This post was most recently updated on February 17th, 2020
Induction cooktops are becoming increasingly popular for good reason. Not sure about induction cooking? Here I cover what you need to know, how to use an induction cooker, and more.
About Using An Induction Cooker
If you decide to invest in an induction cooker, there are a few things you might ponder.
What this covers…
- How induction heating works
- About using nonstick cookware on induction cookers
- How to clean an induction cooker
- How to keep your induction cooktop free of scratches
What Is An Induction Cooktop vs An Electric Cooktop?
Unlike standard electric cooktops (or gas), induction cookers heat the cooking pans only.
The benefits of induction cooking include efficient heating (saving energy costs) and a surrounding surface that remains cool (safety).
The main reason for such advantages in cooking is that induction cookers use an electromagnetic field to generate heat vs electric cooktops, which rely on radiant heat.
I wrote about choosing a portable induction cooktop where you’ll find examples of this type of cooking system and how it differs from electric cooktops and other traditional cooking systems.
Can You Burn Yourself On An Induction Cooktop?
Not only is the induction cooking system more efficient than traditional cooktops but families feel safe with the cooktop.
This is because the surrounds remain cool to touch while the cooking is in progress. Only the pans are heated.
So, in answer to the question: Can you burn yourself on an induction cooktop? No. The induction stove or cooktop surface remains cool. So the fingers of your adventurous youngster or yourself are safe on touching the surface of the cooktop.
The pots and pans, on the other hand, on an operating induction cooktop will be hot to touch similar to their use on traditional cooktops.
How Does Induction Heating Work?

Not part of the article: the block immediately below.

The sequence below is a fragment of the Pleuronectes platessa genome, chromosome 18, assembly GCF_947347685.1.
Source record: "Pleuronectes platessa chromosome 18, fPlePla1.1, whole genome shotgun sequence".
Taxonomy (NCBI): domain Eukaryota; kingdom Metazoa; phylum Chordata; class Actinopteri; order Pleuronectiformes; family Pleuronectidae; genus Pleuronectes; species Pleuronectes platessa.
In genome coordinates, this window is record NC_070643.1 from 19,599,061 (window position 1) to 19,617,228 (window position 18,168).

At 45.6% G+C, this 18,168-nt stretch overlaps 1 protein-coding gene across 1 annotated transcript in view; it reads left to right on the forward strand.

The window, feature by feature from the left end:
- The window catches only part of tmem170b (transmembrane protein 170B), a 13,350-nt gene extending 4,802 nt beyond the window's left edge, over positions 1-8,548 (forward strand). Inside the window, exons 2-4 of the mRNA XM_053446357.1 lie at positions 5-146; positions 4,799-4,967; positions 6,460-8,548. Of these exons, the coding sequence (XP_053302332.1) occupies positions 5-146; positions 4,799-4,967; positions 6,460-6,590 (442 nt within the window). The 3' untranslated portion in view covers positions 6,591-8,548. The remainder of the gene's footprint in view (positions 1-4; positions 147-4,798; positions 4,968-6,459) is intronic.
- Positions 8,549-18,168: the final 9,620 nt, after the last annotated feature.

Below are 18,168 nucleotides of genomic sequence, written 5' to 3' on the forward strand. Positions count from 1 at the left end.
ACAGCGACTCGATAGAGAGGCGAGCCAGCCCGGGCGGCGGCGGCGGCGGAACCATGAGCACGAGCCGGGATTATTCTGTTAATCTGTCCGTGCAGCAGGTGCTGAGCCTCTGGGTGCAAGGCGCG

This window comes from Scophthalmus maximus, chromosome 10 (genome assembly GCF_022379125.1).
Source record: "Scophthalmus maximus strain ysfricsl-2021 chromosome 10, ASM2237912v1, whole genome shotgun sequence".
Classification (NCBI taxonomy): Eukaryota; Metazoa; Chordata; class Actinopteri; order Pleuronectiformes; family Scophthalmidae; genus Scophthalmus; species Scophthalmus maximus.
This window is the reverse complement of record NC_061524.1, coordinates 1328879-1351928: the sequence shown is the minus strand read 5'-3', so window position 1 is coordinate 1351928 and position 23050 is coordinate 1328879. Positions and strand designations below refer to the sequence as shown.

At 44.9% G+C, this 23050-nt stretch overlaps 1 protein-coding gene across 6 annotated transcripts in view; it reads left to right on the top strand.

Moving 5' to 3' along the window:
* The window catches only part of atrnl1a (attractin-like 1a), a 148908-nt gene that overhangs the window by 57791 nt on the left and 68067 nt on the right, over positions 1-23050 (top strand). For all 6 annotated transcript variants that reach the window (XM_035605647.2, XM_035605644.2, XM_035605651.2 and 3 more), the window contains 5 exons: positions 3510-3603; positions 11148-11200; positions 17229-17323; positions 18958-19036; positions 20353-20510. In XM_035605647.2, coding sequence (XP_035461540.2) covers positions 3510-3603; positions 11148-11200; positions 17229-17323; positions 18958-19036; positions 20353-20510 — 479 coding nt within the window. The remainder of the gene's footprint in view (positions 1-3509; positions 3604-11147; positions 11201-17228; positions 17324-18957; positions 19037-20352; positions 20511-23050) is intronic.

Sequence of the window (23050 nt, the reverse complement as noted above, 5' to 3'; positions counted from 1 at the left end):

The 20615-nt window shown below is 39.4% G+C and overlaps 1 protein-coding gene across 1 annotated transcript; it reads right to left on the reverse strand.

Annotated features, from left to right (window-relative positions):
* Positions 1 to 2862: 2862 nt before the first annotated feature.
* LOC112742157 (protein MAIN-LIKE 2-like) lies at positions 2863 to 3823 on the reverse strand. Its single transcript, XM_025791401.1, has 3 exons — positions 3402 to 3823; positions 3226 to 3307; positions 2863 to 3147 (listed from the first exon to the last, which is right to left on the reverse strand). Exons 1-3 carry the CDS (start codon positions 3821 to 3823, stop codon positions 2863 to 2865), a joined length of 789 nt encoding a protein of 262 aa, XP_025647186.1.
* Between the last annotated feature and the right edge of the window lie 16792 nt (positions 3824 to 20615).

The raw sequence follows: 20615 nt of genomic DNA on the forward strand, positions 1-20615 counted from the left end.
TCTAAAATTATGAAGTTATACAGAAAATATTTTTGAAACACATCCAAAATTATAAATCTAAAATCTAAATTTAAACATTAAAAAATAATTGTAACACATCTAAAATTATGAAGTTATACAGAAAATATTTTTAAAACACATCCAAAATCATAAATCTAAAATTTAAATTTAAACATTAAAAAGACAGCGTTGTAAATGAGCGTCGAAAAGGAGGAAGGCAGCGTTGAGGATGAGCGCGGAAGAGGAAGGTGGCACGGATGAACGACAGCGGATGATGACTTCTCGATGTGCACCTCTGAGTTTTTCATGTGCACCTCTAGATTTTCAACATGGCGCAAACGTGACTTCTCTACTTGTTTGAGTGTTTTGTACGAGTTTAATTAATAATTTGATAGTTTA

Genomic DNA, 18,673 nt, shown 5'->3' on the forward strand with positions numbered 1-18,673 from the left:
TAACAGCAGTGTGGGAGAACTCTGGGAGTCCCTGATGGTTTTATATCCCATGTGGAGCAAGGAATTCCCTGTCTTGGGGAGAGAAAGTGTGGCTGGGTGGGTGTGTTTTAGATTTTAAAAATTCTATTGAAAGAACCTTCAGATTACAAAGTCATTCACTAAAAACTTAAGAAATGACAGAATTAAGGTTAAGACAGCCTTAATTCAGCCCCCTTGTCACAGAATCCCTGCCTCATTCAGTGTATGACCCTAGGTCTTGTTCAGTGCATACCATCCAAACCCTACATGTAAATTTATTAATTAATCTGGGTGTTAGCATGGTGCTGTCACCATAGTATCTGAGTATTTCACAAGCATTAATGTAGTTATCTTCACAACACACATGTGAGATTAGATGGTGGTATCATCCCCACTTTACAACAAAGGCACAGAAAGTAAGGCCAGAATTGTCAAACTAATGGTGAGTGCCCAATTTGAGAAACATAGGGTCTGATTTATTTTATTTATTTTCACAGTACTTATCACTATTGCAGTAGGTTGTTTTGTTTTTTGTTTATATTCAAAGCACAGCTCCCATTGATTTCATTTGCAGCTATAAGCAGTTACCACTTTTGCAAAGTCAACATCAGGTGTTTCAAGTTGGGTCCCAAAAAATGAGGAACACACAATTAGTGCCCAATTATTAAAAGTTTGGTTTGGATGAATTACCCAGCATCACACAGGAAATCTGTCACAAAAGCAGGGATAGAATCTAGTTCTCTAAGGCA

Induction uses magnetism to generate currents and this creates heat. 1
What makes induction heating different from all the others used for cooking? The heat is generated inside the object — in this case, your cooking pan – rather than from an external burner.
Check out this video for a visual idea of how it works.
Heating your cookware in this way requires a high rate of vibration for enough energy to cook food.
To achieve this, induction cooktops have a series of electronic devices to increase the current and frequency so that a high-frequency AC passes through the induction coil to produce a rapidly alternating magnetic field. (The devices and wiring are designed to ensure home and appliance safety).
For this type of heating, cookware containing iron will produce heat.1 Iron conducts electricity but does so relatively poorly. In other words, it has enough resistance that the current converts to heat.
Most of the heat used to cook food on an induction cooktop comes from this electrical resistance, and the rest comes from heat generated by changes in the magnetic structure of the cookwareHowStuffWorks.com 1
For this reason, induction cooktops require ‘induction-ready’ cookware — a type with a special base in the pan to function properly.
How To Use Cookware With Induction Cooktops
You will need induction-ready cookware.
Always use the correct pan size to cover the coil and center the pan so it completely covers the coil.